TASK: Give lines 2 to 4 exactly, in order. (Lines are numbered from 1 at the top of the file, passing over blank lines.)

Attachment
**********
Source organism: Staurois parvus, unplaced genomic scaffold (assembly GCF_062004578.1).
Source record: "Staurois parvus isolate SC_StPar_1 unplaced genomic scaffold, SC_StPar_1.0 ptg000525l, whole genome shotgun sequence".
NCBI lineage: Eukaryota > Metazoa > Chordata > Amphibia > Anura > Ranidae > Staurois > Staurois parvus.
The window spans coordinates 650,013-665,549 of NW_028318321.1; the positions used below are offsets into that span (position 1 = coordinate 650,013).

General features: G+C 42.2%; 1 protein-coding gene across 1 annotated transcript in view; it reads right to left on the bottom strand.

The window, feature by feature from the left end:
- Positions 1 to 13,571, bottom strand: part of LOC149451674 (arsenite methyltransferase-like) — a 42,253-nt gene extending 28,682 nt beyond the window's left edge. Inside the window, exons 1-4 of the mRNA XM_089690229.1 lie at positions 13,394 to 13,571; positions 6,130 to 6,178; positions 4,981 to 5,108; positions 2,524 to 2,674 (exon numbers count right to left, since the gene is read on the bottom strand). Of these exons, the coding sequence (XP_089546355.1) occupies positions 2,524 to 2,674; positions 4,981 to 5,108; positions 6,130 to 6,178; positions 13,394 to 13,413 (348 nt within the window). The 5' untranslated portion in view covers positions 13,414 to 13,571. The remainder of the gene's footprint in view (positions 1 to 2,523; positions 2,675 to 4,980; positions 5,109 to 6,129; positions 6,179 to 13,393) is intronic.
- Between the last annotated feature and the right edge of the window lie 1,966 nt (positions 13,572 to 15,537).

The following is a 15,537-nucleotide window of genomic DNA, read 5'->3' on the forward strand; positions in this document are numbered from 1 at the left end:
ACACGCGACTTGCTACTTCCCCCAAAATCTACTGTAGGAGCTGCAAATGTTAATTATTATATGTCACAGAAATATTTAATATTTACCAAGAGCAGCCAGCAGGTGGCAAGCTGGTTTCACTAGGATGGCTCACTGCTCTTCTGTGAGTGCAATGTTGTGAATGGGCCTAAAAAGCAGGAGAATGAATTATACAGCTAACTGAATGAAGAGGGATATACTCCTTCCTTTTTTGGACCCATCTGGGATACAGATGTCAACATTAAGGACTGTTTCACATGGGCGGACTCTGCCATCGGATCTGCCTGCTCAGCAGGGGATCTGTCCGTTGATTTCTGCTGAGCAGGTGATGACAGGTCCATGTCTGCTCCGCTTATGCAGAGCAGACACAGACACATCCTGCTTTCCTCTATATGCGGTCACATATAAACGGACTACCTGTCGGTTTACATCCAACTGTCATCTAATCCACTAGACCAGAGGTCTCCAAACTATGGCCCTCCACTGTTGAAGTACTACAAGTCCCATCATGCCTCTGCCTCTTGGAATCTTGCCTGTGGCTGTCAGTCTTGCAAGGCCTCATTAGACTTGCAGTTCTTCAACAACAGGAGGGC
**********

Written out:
Source record: "Staurois parvus isolate SC_StPar_1 unplaced genomic scaffold, SC_StPar_1.0 ptg000525l, whole genome shotgun sequence".
NCBI lineage: Eukaryota > Metazoa > Chordata > Amphibia > Anura > Ranidae > Staurois > Staurois parvus.
The window spans coordinates 650,013-665,549 of NW_028318321.1; the positions used below are offsets into that span (position 1 = coordinate 650,013).